"By Megan Brooks
Medscape Medical News
The US Food and Drug Administration (FDA) will require makers of prescription testosterone products to clarify the approved uses of these medications on the product label and add information"...
One should consider the possibility of anaphylactic, hypersensitivity, or febrile reactions. If an anaphylactoid reaction occurs, the drug infusion should be discontinued and appropriate therapy initiated using aminophylline, oxygen, volume expansion, diphenhydramine, corticosteroids, and airway management as indicated. The need for epinephrine should be balanced against its potential risk in the setting of digitalis toxicity.
Since the Fab fragment of the antibody lacks the antigenic determinants of the Fc fragment, it should pose less of an immunogenic threat to patients than does an intact immunoglobulin molecule. Patients with known allergies would be particularly at risk, as would individuals who have previously received antibodies or Fab fragments raised in sheep. Papain is used to cleave the whole antibody into Fab and Fc fragments, and traces of papain or inactivated papain residues may be present in DIGIBIND (digoxin immune fab) . Patients with allergies to papain, chymopapain, or other papaya extracts also may be particularly at risk.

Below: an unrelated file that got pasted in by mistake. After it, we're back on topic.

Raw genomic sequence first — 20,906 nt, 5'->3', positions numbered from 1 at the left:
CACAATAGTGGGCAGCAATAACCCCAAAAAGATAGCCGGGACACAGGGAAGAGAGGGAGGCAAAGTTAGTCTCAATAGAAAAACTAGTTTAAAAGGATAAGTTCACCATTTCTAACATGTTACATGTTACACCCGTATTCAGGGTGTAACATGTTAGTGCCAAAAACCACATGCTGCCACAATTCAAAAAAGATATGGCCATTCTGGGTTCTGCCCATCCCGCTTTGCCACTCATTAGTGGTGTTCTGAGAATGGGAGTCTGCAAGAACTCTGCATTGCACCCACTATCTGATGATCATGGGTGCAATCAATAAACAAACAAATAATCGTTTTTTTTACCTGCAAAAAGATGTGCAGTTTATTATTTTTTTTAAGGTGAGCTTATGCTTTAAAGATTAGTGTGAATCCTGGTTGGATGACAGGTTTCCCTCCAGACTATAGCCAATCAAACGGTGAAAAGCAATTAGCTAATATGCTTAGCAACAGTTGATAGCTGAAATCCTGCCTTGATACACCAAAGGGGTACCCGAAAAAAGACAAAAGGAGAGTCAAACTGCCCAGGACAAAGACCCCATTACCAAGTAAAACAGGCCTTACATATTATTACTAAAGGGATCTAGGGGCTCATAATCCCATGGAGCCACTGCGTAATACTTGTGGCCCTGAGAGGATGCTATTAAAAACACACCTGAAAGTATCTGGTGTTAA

Skin testing for allergy was performed during the clinical investigation of DIGIBIND (digoxin immune fab) . Only one patient developed erythema at the site of skin testing, with no accompanying wheal reaction; this individual had no adverse reaction to systemic treatment with DIGIBIND (digoxin immune fab) . Since allergy testing can delay urgently needed therapy, it is not routinely required before treatment of life-threatening digitalis toxicity with DIGIBIND (digoxin immune fab) .
Skin testing may be appropriate for high risk individuals, especially patients with known allergies or those previously treated with Digoxin Immune Fab (Ovine). The intradermal skin test can be performed by:
- Diluting 0.1 mL of reconstituted DIGIBIND (digoxin immune fab) (9.5 mg/mL) in 9.9 mL sterile isotonic saline (1:100 dilution, 95 mcg/mL).